domingo, 17 de abril de 2011

Chuck E.Weiss - Old Souls & Wolf Tickets


The ultimate scene-maker, Chuck E. Weiss has spent a career hobnobbing with the cool and famous in rock's hierarchy while barely pursuing a career of his own. Born in Denver, Weiss was originally a drummer, touring with bluesman Lightnin' Hopkins. By the late '60s, Weiss had performed and/or recorded with Willie Dixon, Muddy Waters, Dr. John, Roger Miller, and others. While still living in Denver, he struck up a friendship with singer/songwriter Tom Waits, later writing songs like "Spare Parts" with him and moving to Los Angeles. Living at West Hollywood's infamous Tropicana Motel with Waits and singer Rickie Lee Jones, Weiss became the subject of Jones' hit "Chuck E.'s in Love." Weiss' career finally stumbled off the launching pad with the 1981 release of The Other Side of Town, a collection of demo tapes released on Select Records. Rather than follow this up with a proper release, Weiss instead put together a band called the G-d Damn Liars and spent the next 11 years performing a weekly gig at the L.A. nightclub the Central and later partnered with friend Johnny Depp to convert the club into the Viper Room. After a 18-year hiatus from recording, Weiss' second album, Extremely Cool, was released on a Rykodisc subsidiary, Slow River, in 1999. Old Souls & Wolf Tickets appeared in 2001, followed by 23rd & Stout in 2007.Weiss, a crony of Tom Waits since the early '70s, has probably heard more than enough comparisons between his and Waits' music. It's nonetheless hard to avoid when describing Old Souls & Wolf Tickets, which has much in common with Waits' own fusions of hipster growl, blues, smoky after-hours jazz, and weird Americana. Just because it sound at times like a poor man's Waits, however, doesn't mean it isn't likable enough on its own terms. Weiss is considerably more steeped in Louisiana-styled R&B, backwoods blues, and Cajun music than Waits is, so what you get here sometimes sounds like an unholy cross between Waits and Dr. John. The New Orleans influence is no secret from the mere title of the opening track, "Congo Square at Midnight." Weiss' wizened, sly vocals are a good match for the off-kilter material, which stews together goofy, onomatopoeic wordplay with the kind of bemused boho world-weariness you would expect from his persona. Sometimes the goofiness crosses over to silliness, as in his deliberately high, squeaky minstrel vocals on "Piggly Wiggly." When he gets close to straight blues, the results get more pedestrian. A duet that he recorded with Willie Dixon in 1970, "Down the Road Apiece," might excite extreme completist blues collectors, but sounds out of place on a CD where everything else was recorded 30 years later.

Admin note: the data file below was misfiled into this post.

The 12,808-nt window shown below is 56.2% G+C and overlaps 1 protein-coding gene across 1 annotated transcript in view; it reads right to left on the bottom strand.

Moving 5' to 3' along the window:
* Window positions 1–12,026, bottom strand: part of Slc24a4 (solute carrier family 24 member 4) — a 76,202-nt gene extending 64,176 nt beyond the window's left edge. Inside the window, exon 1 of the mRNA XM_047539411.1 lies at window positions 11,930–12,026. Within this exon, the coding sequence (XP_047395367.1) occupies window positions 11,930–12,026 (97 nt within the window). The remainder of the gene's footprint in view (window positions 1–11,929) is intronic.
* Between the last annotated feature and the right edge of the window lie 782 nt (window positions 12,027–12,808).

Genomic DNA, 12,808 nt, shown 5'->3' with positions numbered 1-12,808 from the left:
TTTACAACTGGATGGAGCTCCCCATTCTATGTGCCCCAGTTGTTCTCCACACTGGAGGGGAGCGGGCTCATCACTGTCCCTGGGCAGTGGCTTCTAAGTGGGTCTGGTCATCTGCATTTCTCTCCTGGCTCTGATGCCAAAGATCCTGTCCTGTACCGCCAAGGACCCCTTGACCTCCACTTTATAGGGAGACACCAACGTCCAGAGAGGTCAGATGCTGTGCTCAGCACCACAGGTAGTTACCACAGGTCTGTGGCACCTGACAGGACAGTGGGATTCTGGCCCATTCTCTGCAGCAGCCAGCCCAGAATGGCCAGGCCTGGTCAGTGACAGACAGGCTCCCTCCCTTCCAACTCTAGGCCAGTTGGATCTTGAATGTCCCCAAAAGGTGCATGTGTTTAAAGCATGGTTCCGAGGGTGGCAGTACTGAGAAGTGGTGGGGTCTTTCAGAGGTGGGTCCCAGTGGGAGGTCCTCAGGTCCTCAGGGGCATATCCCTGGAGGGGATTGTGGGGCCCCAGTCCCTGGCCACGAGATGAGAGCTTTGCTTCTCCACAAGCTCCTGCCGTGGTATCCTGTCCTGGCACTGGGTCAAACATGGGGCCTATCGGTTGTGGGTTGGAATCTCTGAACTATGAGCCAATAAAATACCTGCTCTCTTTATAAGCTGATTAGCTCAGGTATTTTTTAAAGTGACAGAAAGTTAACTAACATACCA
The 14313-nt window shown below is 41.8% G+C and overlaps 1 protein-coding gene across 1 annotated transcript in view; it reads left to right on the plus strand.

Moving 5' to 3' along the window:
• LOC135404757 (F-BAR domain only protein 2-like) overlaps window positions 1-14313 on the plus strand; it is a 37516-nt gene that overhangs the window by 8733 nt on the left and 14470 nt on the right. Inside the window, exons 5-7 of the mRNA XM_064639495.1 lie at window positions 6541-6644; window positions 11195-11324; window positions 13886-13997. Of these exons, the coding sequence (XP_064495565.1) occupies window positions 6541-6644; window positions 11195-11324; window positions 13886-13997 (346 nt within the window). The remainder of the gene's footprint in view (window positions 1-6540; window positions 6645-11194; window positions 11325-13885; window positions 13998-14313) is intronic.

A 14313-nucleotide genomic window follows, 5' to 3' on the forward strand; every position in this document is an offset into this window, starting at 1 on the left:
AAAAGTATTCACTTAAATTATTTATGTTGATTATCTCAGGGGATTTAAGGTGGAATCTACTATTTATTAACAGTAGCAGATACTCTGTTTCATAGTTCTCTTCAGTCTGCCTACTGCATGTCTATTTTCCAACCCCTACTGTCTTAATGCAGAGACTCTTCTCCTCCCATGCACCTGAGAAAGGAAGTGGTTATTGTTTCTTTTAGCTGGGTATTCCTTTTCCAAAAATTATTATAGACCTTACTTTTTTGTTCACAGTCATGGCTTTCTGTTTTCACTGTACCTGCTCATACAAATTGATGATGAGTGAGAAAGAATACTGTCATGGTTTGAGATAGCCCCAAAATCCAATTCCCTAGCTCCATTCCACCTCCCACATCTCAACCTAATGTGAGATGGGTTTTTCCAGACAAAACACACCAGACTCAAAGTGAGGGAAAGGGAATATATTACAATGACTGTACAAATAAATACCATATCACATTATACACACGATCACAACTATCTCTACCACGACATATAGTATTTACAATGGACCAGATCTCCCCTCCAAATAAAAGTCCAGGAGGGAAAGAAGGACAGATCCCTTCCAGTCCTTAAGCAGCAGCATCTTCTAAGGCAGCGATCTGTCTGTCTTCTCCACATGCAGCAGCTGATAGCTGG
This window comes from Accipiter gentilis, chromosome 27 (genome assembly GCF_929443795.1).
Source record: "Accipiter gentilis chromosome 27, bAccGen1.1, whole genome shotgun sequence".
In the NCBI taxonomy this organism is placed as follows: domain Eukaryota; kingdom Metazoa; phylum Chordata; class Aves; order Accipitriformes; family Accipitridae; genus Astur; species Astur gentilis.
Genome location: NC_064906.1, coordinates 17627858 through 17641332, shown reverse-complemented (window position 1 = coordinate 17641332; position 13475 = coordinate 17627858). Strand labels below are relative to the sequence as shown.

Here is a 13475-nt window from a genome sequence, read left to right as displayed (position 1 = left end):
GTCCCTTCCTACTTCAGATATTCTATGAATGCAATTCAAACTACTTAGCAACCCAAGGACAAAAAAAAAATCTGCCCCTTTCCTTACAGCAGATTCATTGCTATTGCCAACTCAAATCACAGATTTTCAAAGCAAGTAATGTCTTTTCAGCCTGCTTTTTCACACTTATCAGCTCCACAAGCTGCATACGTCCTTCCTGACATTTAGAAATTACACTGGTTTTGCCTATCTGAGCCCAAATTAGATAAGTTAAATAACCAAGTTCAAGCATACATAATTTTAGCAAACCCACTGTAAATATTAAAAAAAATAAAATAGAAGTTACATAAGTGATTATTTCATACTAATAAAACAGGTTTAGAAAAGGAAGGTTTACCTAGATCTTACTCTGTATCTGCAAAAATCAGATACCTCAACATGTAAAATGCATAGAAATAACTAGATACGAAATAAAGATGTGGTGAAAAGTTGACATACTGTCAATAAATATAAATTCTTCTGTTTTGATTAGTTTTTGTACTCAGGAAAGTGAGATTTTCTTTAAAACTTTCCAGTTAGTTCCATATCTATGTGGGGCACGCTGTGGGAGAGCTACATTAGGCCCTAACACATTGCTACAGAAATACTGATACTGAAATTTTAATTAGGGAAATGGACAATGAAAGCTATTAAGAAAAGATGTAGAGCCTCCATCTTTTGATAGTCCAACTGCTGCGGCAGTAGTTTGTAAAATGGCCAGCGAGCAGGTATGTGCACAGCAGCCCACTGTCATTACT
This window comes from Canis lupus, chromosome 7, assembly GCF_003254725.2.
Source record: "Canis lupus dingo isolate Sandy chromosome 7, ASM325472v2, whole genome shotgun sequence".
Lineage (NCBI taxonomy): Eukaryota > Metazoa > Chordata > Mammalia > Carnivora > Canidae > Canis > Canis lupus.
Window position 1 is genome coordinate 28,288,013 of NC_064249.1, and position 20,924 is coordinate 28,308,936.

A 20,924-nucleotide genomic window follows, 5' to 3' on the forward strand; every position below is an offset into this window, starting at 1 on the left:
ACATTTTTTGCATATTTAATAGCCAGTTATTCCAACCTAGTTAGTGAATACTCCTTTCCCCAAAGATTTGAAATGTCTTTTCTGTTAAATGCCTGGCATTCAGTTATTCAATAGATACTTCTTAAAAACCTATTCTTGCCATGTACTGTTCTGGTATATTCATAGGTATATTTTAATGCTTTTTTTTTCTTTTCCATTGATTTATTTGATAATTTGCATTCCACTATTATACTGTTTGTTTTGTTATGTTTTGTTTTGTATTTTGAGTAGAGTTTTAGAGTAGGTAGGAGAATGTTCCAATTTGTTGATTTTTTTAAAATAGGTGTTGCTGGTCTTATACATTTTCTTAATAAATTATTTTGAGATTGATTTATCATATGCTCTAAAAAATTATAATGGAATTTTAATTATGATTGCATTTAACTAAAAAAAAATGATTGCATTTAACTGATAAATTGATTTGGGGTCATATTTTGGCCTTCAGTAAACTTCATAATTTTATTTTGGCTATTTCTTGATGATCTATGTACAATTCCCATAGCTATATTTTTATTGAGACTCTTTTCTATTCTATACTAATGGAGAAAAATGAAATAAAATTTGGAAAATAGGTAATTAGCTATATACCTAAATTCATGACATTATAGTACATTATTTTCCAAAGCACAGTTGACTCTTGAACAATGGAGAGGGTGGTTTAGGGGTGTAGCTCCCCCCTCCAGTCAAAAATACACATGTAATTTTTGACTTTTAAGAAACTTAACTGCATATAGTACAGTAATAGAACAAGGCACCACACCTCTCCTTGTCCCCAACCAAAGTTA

Chuck E. Weiss (Vocals & Drums), Tony Gilkyson (Guitar, Mandolin, Ukulele), Billy Watts (Guitar), Zeke Zirngiebel (Guitar), John Herron (Piano & Organ), Mike Murphy (Piano), Steve Nelson (Bass), Terry Wilson (Bass), Will McGregor (Bass) Jim Christie (Drums), Don Heffington (Drums), Tony Braunagel (Drums), Spyder Mittelman (Saxophone), Bill Churchzille (Trumpet), Stan Freese (Tuba), Eleni Mandell (Bckgr Vocals), Spyder Mittelman (Bckgr Vocals), Damn Liars (Bckgr Vocals),Willie Dixon (Bass & Vocals), Carey Bell (Harmonica), Sunnyland Slim (Piano), Buster Benton (Guitar)

1-Congo Square At Midnight
2-Tony Did The Boogie Woogie
3-It Don't Happen Overnight
5-Piggly Wiggly
6-Two-Tone Car (An Auto-Body Experience)
7-Anthem For Old Souls
8-Sneaky Jesus
9-Down The Road A Piece
10- No Hep Cats
11-Jolie's Nightmare (Mr. House Dick)
12-Blood Alley
13-G-D Damn Liars
14-Dixieland Funeral

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